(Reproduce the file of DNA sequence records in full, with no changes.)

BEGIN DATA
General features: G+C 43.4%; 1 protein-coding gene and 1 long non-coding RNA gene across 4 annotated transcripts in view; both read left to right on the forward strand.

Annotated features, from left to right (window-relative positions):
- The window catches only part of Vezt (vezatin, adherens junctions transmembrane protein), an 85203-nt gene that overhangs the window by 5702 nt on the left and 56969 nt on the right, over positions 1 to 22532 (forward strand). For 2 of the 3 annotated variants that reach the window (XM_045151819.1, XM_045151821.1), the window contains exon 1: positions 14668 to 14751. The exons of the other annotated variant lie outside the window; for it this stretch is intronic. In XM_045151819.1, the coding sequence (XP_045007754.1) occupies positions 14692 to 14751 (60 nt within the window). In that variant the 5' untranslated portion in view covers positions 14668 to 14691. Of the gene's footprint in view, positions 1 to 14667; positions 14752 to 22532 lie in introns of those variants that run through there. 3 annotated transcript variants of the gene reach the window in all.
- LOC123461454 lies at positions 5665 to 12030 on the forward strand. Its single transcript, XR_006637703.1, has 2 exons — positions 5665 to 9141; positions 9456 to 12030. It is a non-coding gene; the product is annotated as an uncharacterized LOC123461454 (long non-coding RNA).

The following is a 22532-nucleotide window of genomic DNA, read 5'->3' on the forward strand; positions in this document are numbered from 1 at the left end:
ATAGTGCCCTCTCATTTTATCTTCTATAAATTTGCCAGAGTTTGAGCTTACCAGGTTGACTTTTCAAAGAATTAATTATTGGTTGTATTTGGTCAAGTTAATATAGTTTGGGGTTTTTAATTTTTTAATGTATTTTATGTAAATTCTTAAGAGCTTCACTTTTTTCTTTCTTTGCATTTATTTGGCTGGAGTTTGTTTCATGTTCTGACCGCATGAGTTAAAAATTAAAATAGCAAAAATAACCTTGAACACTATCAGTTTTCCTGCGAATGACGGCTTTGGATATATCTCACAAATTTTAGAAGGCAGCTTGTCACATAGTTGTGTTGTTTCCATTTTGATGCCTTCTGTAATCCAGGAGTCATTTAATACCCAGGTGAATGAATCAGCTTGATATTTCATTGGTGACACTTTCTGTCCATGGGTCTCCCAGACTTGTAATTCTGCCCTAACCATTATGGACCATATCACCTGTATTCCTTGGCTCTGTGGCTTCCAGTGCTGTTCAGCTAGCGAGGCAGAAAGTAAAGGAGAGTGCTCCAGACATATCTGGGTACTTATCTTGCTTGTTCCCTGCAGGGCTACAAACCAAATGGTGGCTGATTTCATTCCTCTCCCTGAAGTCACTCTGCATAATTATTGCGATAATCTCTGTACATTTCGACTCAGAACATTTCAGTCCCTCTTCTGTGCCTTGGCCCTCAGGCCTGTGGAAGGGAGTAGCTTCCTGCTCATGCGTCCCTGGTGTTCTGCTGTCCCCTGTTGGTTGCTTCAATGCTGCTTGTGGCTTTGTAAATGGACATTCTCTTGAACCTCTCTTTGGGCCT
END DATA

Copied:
General features: G+C 43.4%; 1 protein-coding gene and 1 long non-coding RNA gene across 4 annotated transcripts in view; both read left to right on the forward strand.

Annotated features, from left to right (window-relative positions):
- The window catches only part of Vezt (vezatin, adherens junctions transmembrane protein), an 85203-nt gene that overhangs the window by 5702 nt on the left and 56969 nt on the right, over positions 1 to 22532 (forward strand). For 2 of the 3 annotated variants that reach the window (XM_045151819.1, XM_045151821.1), the window contains exon 1: positions 14668 to 14751. The exons of the other annotated variant lie outside the window; for it this stretch is intronic. In XM_045151819.1, the coding sequence (XP_045007754.1) occupies positions 14692 to 14751 (60 nt within the window). In that variant the 5' untranslated portion in view covers positions 14668 to 14691. Of the gene's footprint in view, positions 1 to 14667; positions 14752 to 22532 lie in introns of those variants that run through there. 3 annotated transcript variants of the gene reach the window in all.
- LOC123461454 lies at positions 5665 to 12030 on the forward strand. Its single transcript, XR_006637703.1, has 2 exons — positions 5665 to 9141; positions 9456 to 12030. It is a non-coding gene; the product is annotated as an uncharacterized LOC123461454 (long non-coding RNA).

The following is a 22532-nucleotide window of genomic DNA, read 5'->3' on the forward strand; positions in this document are numbered from 1 at the left end:
ATAGTGCCCTCTCATTTTATCTTCTATAAATTTGCCAGAGTTTGAGCTTACCAGGTTGACTTTTCAAAGAATTAATTATTGGTTGTATTTGGTCAAGTTAATATAGTTTGGGGTTTTTAATTTTTTAATGTATTTTATGTAAATTCTTAAGAGCTTCACTTTTTTCTTTCTTTGCATTTATTTGGCTGGAGTTTGTTTCATGTTCTGACCGCATGAGTTAAAAATTAAAATAGCAAAAATAACCTTGAACACTATCAGTTTTCCTGCGAATGACGGCTTTGGATATATCTCACAAATTTTAGAAGGCAGCTTGTCACATAGTTGTGTTGTTTCCATTTTGATGCCTTCTGTAATCCAGGAGTCATTTAATACCCAGGTGAATGAATCAGCTTGATATTTCATTGGTGACACTTTCTGTCCATGGGTCTCCCAGACTTGTAATTCTGCCCTAACCATTATGGACCATATCACCTGTATTCCTTGGCTCTGTGGCTTCCAGTGCTGTTCAGCTAGCGAGGCAGAAAGTAAAGGAGAGTGCTCCAGACATATCTGGGTACTTATCTTGCTTGTTCCCTGCAGGGCTACAAACCAAATGGTGGCTGATTTCATTCCTCTCCCTGAAGTCACTCTGCATAATTATTGCGATAATCTCTGTACATTTCGACTCAGAACATTTCAGTCCCTCTTCTGTGCCTTGGCCCTCAGGCCTGTGGAAGGGAGTAGCTTCCTGCTCATGCGTCCCTGGTGTTCTGCTGTCCCCTGTTGGTTGCTTCAATGCTGCTTGTGGCTTTGTAAATGGACATTCTCTTGAACCTCTCTTTGGGCCT